The Ferryman Synopsis
County Armagh, Northern Ireland, 1981. The Carney farmhouse is a hive of activity with preparations for the annual harvest. A day of hard work on the land and a traditional night of feasting and celebrations lie ahead. But this year they will be interrupted by a visitor... Developed by Sonia Friedman Productions, The Ferryman premiered to huge acclaim at the Royal Court Theatre, London, in April 2017, before transferring to the West End. The production was directed by Sam Mendes. It went on to win the Evening Standard Theatre Award for Best Play and the Critics' Circle, Olivier and WhatsOnStage Awards for Best New Play.
The Ferryman Press Reviews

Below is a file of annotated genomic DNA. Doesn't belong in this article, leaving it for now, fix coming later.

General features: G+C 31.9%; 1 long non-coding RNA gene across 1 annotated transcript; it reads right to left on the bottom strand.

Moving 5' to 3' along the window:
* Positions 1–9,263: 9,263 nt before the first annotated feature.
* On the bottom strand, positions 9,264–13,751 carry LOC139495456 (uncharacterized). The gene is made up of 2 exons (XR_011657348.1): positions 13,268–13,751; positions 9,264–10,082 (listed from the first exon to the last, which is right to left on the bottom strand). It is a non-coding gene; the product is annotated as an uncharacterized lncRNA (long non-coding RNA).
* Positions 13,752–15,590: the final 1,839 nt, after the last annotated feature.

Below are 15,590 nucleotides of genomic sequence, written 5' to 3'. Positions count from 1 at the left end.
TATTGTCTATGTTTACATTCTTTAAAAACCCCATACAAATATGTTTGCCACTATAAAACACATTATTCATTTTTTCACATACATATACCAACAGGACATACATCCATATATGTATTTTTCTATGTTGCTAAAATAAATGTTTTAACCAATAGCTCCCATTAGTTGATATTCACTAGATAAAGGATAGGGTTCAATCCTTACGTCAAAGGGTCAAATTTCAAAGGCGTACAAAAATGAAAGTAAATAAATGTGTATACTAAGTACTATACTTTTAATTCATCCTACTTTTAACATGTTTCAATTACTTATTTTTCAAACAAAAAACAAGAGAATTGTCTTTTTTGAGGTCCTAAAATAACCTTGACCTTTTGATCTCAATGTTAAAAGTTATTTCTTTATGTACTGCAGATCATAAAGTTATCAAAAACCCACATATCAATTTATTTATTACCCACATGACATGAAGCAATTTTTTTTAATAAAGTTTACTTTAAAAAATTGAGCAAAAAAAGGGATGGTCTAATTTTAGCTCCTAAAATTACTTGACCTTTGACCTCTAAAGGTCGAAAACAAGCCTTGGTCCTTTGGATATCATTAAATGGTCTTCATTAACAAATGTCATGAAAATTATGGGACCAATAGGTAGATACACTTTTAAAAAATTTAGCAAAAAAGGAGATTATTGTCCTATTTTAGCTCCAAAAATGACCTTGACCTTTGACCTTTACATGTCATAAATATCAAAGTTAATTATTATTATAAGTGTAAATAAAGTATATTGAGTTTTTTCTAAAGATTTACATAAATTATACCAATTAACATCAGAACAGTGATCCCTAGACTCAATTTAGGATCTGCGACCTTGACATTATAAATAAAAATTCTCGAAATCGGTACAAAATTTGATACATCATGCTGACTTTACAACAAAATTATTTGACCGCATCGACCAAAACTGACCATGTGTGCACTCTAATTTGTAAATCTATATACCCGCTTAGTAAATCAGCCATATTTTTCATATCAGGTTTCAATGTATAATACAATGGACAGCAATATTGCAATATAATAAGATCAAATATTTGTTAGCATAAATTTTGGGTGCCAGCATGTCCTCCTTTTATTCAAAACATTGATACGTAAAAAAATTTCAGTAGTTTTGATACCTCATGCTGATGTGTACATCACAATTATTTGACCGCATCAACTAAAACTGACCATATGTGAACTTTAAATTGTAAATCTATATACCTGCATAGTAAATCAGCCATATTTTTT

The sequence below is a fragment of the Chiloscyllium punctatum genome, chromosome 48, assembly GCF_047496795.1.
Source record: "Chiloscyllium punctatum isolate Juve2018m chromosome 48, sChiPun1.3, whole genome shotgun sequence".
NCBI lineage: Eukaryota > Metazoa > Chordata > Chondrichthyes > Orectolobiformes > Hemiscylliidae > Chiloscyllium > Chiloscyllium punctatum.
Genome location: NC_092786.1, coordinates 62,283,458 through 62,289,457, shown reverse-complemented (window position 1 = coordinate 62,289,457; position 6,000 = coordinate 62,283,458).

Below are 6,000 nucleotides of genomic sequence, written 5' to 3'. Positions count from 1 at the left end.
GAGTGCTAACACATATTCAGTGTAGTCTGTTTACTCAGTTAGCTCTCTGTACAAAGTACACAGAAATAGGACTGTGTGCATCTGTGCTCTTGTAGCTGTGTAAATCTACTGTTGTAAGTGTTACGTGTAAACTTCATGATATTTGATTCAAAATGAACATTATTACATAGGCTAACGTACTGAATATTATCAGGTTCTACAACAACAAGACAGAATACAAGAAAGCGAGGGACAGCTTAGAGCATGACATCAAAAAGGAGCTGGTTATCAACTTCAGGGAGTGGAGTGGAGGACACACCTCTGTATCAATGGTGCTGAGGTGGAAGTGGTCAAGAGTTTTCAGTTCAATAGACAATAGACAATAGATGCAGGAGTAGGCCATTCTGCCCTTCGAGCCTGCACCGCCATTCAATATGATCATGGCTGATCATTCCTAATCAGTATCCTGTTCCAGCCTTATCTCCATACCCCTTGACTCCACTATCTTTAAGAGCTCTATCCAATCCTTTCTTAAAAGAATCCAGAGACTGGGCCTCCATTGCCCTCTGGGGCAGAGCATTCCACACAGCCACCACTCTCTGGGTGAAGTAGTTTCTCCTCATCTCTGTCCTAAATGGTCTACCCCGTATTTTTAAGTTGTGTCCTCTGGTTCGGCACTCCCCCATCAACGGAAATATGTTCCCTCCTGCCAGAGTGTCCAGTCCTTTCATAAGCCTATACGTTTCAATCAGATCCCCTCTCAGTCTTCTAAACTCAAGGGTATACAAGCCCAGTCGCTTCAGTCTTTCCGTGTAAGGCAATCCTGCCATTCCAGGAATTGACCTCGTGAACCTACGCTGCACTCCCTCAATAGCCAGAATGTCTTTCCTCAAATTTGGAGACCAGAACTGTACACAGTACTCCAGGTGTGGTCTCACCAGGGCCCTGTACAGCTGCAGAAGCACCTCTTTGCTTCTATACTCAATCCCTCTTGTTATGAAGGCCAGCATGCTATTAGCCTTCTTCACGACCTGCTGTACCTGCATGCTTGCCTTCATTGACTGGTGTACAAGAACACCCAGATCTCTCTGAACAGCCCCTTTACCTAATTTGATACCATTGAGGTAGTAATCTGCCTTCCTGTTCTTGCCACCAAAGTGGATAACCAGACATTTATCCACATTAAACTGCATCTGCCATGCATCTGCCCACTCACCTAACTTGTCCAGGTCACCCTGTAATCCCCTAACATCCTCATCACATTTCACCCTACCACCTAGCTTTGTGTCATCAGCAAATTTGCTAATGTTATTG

A richly absorbing and emotionally abundant play... an instant classic. --Independent;A rich, serious, deeply involving play... what gives The Ferryman such shattering force is its Hardyesque love of rural rituals and its compassionate exploration of unspoken love. --Guardian;A stunning, sprawling and richly written new play... a mixing of the mythic and the modern. --The Stage;An astonishing, enormous, shattering eruption of a play... it left me genuinely stunned --Time Out;Something special... a serious, seriously good, grown-up play. --The Times;Butterworth has done it again... a drama of mighty magnitude... miss this and you've missed a marvel. --Telegraph;A triumphant show that fully justifies the hype... a feast of intricate storytelling, it's absorbing, soulful and ultimately shattering. --Evening Standard; A story that heaves with narratives and with incidents, with jokes and with surreal moments... an amazing experience. Butterworth's storytelling finesse carries all before it. --The Arts Desk;A stunning piece that might be even better than Mojo and even Jerusalem, which is really saying something... combines elements of Greek tragedy with a shrewd commentary on recent Irish history in the wrapping of a high octane family drama. --British Theatre Guide; Huge in the scale of its cast, of its ambition, of its rich themes. But above all, massive in its capacity to hold an audience rapt, in silence, telling them a story. It is, like Jerusalem before it, an extraordinary, thrilling act of belief in the power of theatre to gather people in a room and make them listen... Butterworth's writing, both flexible and controlled, makes every moment, whether funny, tender or tragic worth leaning forward to catch... a triumphant, bold piece of theatre, full of life and heart and passion. --whatsonstage.com;A hell of a piece: theatrical, engrossing, a world unfurling and reaching out hands to the heart in a dozen directions. Fizzes of humour, surprise and shock dart through it... Jez Butterworth's immense, ambitious play takes us deep into this world and - as in his great Jerusalem - roams beyond it into universal themes of history and legend, memory and love, childhood, song and poetry and national identity and the way national dreams sour to vicious partisan expedience... magnificent. --Libby Purves (Theatrecat blog);Jez Butterworth is back - and how... his new play is a mighty affair, sending stories, characters, history, politics and love skittering across the floor with the flair of a gambler rolling dice. It's a stunning piece of writing: teeming with life; haunted by death... Butterworth takes the great family drama and makes it his own. You can see traces of Friel, Miller, Chekhov, Ibsen, even Aeschylus and Sophocles, and it's clearly a twist on the Irish dramatic canon. He offers a masterclass in observing the classical unities, using dramatic irony and building tension. But he also brings to it his own love of storytelling and skill with menace, binding the two to depict the tragic mesh of conflict... a magnificent play that uses, brilliantly, the vitality of live theatre to express the deadly legacy of violence. --Financial Times